As dataviz designers, we frequently get locked into the mindset of “what is the best way to present this dataset?” This line of thinking leads to overloaded graphics that attempt to answer every possible question that may arise from the data in one panoptic chart, akin to juggling 10 balls at once.

For complex datasets, it is often helpful to narrow down the list of questions, and provide a series of charts, each addressing one or two questions. I’ll come back to this point. I want to first show some of the nicer visuals that others have produced, which brings out the structure and complexity of this dataset.


The UpSet chart

The primary contender is the “UpSet” chart form, as best exemplified by Bart’s effort


The centerpiece of this chart is the matrix of dots. The horizontal rows of dots represent the presence of specific symptoms such as cough and anosmia (loss of smell and taste). The vertical columns are intuitive, once you get it. They represent combinations of symptoms, and the fill/no-fill of the dots indicates which symptoms are being combined. For example, the first column counts people reporting fatigue plus anosmia (but nothing else).

The UpSet chart clearly communicates the structure of the data. In many survey questions (including this one conducted by the Symptom Tracker app), respondents are allowed to check/tick more than one answer choices. This creates a situation where the number of answers (here, symptoms) per respondent can be zero up to the total number of answer choices.

So far, we have built a structure like we have drawn country outlines on a map. There is no data yet. The data are primarily found in the sidebar histograms (column/bar charts). Reading horizontally to the right side, one learns that the most frequently reported symptom was fatigue, covering 88 percent of the users.* Reading vertically, one learns that the top combination of symptoms was fatigue plus anosmia, covering 16 percent of users.


Now come the divisive acts.

Act 1: Bart orders the columns in a particular way that meets his subjective view of how he wants readers to see the data. The columns are sorted from the most frequent combinations to the least. The histogram has a “long tail”, with most of the combinations receiving a small proportion of the total. The top five combinations is where the bulk of the data is – I’d have liked to see all five columns labeled, without decimal places.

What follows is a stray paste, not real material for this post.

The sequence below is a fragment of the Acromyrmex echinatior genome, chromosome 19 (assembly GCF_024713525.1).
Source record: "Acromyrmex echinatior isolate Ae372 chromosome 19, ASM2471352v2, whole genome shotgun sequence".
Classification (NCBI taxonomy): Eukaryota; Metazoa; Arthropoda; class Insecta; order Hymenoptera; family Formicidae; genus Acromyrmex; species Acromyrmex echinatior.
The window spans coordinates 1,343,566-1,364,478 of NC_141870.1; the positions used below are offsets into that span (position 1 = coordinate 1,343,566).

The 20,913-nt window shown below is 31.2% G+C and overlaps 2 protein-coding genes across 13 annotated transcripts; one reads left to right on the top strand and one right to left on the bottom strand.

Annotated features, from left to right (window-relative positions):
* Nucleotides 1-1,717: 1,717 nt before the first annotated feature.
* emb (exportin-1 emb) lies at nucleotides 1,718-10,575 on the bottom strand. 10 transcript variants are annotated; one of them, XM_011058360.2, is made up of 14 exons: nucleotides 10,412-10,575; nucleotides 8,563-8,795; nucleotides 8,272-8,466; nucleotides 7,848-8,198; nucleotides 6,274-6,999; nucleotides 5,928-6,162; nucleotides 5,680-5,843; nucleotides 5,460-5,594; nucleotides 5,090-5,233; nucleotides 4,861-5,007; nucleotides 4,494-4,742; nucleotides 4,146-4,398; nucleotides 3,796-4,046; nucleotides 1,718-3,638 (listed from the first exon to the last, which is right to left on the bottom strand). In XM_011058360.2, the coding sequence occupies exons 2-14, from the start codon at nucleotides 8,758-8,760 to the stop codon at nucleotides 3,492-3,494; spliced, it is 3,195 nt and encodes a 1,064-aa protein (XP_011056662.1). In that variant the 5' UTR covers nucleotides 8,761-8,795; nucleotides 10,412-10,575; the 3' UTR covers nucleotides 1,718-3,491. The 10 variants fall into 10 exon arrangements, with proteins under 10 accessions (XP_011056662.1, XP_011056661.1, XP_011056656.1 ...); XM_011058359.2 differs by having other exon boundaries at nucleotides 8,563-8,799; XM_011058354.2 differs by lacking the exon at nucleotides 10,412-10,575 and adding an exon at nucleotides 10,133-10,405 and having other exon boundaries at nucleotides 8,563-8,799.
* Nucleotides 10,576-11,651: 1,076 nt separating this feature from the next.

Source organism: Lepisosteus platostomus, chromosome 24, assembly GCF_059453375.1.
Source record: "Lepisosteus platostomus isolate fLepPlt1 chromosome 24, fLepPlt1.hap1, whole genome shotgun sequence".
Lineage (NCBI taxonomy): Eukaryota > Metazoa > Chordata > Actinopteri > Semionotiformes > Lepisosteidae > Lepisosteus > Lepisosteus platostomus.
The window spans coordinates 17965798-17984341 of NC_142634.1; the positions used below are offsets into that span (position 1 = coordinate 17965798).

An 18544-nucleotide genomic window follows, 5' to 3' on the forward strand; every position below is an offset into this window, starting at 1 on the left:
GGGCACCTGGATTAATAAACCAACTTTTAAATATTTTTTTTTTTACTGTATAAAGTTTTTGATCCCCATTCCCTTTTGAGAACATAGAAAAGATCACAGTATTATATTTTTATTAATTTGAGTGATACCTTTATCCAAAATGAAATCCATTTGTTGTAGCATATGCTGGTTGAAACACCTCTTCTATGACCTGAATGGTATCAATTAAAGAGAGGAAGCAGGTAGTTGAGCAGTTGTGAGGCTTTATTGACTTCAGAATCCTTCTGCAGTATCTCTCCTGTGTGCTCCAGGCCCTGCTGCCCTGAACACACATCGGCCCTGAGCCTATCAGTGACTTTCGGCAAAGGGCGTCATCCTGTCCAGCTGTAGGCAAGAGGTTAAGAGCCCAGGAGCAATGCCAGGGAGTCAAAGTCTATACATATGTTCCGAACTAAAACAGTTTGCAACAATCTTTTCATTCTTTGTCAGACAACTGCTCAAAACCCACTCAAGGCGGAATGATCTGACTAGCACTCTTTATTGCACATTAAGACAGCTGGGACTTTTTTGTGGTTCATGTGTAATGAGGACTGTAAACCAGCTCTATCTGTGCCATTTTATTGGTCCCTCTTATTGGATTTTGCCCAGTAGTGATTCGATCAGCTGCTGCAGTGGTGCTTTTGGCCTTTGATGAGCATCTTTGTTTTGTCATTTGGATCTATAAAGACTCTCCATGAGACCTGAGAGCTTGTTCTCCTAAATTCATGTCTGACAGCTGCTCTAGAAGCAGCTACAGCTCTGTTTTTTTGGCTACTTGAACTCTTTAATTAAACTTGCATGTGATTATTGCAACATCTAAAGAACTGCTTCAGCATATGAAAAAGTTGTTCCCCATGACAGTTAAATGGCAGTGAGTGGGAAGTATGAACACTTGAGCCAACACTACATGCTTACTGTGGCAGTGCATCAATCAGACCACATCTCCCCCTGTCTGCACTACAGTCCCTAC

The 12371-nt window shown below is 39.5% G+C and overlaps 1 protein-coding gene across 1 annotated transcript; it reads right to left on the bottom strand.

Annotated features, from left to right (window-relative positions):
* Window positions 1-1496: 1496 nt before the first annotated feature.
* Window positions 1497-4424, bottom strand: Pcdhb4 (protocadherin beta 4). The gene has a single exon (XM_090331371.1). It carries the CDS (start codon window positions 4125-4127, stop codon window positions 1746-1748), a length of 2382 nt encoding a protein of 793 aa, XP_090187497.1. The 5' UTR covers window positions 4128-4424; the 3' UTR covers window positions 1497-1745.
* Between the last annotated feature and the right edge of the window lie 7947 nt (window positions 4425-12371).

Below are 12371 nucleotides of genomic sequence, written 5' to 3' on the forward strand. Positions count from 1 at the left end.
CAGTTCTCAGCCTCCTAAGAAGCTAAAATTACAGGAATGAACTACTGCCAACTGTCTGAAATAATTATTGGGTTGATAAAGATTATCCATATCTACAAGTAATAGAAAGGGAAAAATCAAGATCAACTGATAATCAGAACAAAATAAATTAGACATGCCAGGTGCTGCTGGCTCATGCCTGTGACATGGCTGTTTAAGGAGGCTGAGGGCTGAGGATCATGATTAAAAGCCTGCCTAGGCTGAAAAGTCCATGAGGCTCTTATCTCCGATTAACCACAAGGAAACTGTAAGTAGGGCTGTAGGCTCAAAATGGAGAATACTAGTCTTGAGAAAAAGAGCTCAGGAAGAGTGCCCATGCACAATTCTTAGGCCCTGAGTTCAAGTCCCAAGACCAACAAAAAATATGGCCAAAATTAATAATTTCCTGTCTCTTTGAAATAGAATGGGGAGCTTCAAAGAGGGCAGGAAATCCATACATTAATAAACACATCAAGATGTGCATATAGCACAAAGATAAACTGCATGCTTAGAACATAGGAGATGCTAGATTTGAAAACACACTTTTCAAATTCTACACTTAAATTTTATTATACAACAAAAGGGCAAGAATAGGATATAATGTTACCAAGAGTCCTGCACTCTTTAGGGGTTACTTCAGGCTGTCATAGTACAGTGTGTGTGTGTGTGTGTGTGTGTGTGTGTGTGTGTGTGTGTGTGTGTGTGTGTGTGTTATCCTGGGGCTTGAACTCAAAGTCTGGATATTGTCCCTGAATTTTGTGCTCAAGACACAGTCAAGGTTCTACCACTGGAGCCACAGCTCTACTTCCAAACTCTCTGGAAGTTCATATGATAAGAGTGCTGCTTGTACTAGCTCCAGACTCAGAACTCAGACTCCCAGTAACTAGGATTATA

This is a choice on the part of the designer. Nils, for example, made two versions of his UpSet charts. The second version arranges the combinations from singles to quintuples.

Nils Gehlenborg_upsetplot_sortedbynumberofsymptoms


Digression: The Visual in Data Visualization

The two rendering of “UpSet” charts, by Nils and Bart, is a perfect illustration of the Trifecta Checkup framework. Each corner of the Trifecta is an independent dimension, and yet all must sync. With the same data and the same question types, what differentiates the two versions is the visual design.

See how many differences you can find, and make your own design choices!


I place the digression here because Act 1 above has to do with the Q corner, and both visual designs can accommodate the sorting decisions. But Act 2 below pertains to the V corner.

Act 2: Bart applies a blue gradient to the matrix of dots that reinforces his subjective view about identifying frequent combinations of symptoms. Nils, by contrast, uses the matrix to show present/absent only.

I’m not sure about Act 2. I think the addition of the color gradient overloads the matrix in the chart. It has the nice effect of focusing the reader’s attention on the top 5 combinations but it also requires the reader to have understood the meaning of columns first. Perhaps applying the gradient to the histogram up top rather than the dots in the matrix can achieve the same goal with less confusion.


Getting Obtuse

For example, some readers (e.g. Robin) expressed confusion.

Robin is alleging something the chart doesn’t do. He pointed out (correctly) that while 16 percent experienced fatigue and anosmia only (without other symptoms), more than 50 percent reported fatigue and anosmia, plus other symptoms. That nugget of information is deeply buried inside Bart’s chart – it’s the sum of each column for which the first two dots are filled in. For example, the second column represents fatigue+anosmia+cough. So Robin wants to aggregate those up.

Robin’s critique arises from the Q(uestion) corner. If the designer wants to highlight specific combinations that occur most frequently in the data, then Bart’s encoding makes perfect sense. On the other hand, if the purpose is to highlight pairs of symptoms that occur most frequently together (disregarding symptoms outside each pair), then the data must be further aggregated. The switch in the Question requires more Data manipulation, which then affects the Visualization. That's the essence of the Trifecta Checkup framework.